PHILADELPHIA — A group of women whose children died at the hands of law enforcement officers, through gun violence or in other contentious circumstances rallied Democrats in support of Hillary ClintonHillary Diane Rodham ClintonThe Memo: The center strikes back Democratic clamor grows for select committee on Jan. 6 attack White House denies pausing military aid package to Ukraine MORE on Tuesday evening.


The appearance by the so-called Mothers of the Movement at the Democratic National Convention here was a powerfully emotional moment. The group was greeted with a standing ovation and chants of “black lives matter.” As they spoke, a hush fell over the previously rambunctious Wells Fargo Center and some delegates began to cry.

Three of the eight women on the stage spoke: Geneva Reed-Veal, the mother of Sandra Bland, who died in a Texas jail cell in disputed circumstances last year; Lucy McBath, the mother of Jordan Davis, who was fatally shot in Florida in November 2012; and Sybrina Fulton, the mother of Trayvon Martin, who was killed by neighborhood watch member George Zimmerman in Florida the same year.  

“Hillary Clinton isn’t afraid to say ‘Black Lives Matter,’ ” McBath told the crowd. “She doesn’t build walls around her heart.”

McBath added that the group’s support of Clinton for president is intended in part to make sure “that this club of heartbroken mothers stops growing.”

Fulton asserted that Clinton has “the courage to fight for commonsense gun legislation,” while Reed-Veal talked about the Democratic nominee as someone who, as president, would “help lead us down the path toward restoration and change.”

But it was the personal reminiscences offered by the women that brought a somber atmosphere over the hall. 

Reed-Veal talked about watching her daughter’s coffin being lowered into the ground almost exactly one year ago. McBath said of her son, “I still wake up every day thinking about how to parent him.” 

The women were preceded by former Attorney General Eric HolderEric Himpton HolderObama: Voting rights bill must pass before next election NYC voters set to decide Vance's replacement amid Trump probe Obama planning first post-2020 fundraiser MORE

He said that Clinton, “as a presidential candidate … has talked about systemic racism in a way that no one else has.” Holder also said the GOP seeks to “brazenly assault the most fundamental right of our democracy, passing laws designed to stop people from voting.”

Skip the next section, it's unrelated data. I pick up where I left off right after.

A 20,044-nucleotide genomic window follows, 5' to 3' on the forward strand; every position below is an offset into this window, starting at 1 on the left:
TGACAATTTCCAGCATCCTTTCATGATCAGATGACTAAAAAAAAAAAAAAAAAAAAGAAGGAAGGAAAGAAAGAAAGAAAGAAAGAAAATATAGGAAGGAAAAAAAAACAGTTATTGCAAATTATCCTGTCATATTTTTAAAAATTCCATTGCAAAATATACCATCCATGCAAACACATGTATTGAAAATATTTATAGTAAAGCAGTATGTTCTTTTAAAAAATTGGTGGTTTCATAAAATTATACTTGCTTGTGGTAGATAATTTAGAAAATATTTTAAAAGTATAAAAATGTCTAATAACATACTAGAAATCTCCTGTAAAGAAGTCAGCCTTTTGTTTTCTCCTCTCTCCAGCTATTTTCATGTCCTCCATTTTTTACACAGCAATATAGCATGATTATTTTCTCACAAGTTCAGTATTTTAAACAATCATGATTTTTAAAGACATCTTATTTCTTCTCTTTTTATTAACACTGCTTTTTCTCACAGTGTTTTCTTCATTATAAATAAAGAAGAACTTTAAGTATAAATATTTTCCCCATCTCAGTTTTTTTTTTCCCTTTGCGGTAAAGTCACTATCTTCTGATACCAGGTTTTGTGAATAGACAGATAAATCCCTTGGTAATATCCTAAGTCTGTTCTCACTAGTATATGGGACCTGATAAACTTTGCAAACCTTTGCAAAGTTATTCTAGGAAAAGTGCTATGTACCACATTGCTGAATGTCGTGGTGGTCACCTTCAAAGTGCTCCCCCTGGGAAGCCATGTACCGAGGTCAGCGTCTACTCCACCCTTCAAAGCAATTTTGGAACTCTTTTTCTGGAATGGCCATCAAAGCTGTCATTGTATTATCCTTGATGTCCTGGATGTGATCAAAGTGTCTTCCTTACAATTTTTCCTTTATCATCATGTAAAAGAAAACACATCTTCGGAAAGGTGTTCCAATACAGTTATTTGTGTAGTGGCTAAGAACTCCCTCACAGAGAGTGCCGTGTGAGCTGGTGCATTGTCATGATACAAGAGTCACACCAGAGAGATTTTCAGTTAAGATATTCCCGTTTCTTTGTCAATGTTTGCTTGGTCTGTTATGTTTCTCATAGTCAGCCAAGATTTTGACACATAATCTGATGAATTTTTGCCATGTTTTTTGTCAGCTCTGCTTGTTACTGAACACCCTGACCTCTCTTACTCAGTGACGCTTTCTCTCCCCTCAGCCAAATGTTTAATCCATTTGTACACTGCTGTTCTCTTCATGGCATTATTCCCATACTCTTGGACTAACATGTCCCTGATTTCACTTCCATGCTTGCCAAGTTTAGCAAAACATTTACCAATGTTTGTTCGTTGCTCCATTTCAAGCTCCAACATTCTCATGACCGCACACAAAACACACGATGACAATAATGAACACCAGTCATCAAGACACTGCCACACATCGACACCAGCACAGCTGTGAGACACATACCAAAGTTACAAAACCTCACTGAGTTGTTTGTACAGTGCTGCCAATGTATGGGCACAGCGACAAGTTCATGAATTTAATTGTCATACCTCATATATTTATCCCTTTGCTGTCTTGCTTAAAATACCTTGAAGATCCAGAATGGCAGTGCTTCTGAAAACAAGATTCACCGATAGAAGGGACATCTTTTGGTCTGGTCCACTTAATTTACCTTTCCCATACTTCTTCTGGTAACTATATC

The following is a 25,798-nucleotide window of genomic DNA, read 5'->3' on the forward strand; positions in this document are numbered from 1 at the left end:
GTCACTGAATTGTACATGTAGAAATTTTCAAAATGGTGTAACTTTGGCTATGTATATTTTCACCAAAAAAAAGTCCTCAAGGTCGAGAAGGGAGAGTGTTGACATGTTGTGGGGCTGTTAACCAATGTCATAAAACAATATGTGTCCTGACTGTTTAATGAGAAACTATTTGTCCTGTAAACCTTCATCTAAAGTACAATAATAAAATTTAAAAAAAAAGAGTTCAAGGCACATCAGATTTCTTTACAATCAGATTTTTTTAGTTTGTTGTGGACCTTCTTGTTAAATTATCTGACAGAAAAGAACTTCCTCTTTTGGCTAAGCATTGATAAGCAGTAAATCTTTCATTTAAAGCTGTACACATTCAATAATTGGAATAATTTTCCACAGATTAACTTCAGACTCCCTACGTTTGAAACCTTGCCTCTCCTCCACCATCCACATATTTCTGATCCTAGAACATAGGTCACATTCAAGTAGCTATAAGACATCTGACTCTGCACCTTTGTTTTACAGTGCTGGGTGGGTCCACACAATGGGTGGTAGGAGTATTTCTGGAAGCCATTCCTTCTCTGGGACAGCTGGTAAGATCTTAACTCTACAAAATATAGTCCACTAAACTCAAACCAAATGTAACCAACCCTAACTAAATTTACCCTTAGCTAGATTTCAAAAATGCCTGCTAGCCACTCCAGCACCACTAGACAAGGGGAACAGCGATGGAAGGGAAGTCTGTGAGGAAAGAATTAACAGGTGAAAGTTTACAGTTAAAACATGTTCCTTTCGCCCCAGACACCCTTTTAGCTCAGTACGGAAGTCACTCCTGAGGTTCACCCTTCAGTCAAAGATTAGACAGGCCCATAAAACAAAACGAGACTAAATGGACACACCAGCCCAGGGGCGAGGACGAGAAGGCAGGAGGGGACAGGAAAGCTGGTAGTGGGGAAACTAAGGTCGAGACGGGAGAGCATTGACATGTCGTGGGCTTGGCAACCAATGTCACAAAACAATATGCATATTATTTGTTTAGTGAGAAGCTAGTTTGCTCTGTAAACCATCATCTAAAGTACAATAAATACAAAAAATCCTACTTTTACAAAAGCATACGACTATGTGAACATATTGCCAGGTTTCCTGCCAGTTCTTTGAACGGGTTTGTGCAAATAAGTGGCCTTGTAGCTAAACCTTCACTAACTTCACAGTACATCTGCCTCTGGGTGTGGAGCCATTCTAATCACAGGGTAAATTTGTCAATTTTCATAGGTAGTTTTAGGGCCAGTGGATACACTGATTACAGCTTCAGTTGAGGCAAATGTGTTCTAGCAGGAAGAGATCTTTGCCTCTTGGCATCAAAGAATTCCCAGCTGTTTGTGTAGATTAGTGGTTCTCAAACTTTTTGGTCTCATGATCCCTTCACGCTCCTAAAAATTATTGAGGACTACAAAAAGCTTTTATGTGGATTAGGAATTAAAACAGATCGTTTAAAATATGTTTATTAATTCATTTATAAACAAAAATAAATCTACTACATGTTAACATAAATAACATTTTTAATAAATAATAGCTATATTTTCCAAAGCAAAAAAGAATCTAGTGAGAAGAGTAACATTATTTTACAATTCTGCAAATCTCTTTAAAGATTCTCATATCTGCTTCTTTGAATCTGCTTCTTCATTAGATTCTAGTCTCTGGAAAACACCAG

Black support was vital to Clinton in her primary battle with her left-wing rival, Sen. Bernie SandersBernie SandersThe Hill's Equilibrium — Presented by NextEra Energy — Tasmanian devil wipes out penguin population Overnight Health Care: Medicaid enrollment reaches new high | White House gives allocation plan for 55M doses | Schumer backs dental, vision, hearing in Medicare Schumer backing plan to add dental, vision and hearing coverage to Medicare MORE (I-Vt.). In the first primary state with a substantial black population, South Carolina, Clinton beat the senator by almost 50 points. According to exit polls, Clinton received 86 percent of the votes cast by African-Americans in the state.

Clinton’s success or failure in the general election against Donald TrumpDonald TrumpWhat blue wave? A close look at Texas today tells of a different story Democrats go down to the wire with Manchin Trump's former bodyguard investigated in NY prosectors' probe: report MORE will also be heavily dependent upon black support. 

African-Americans turned out in extremely high numbers to vote for President Obama in both 2008 and 2012. It may be too much of a stretch for Clinton to replicate the kind of support the first black president attracted, but she needs to keep any drop-off modest.

She may get help, of a kind, from the deep unpopularity of Trump with nonwhite voters. An NBC News/Wall Street Journal/Marist poll released earlier this month saw Trump scoring zero percent black support in the swing states of Pennsylvania and Ohio.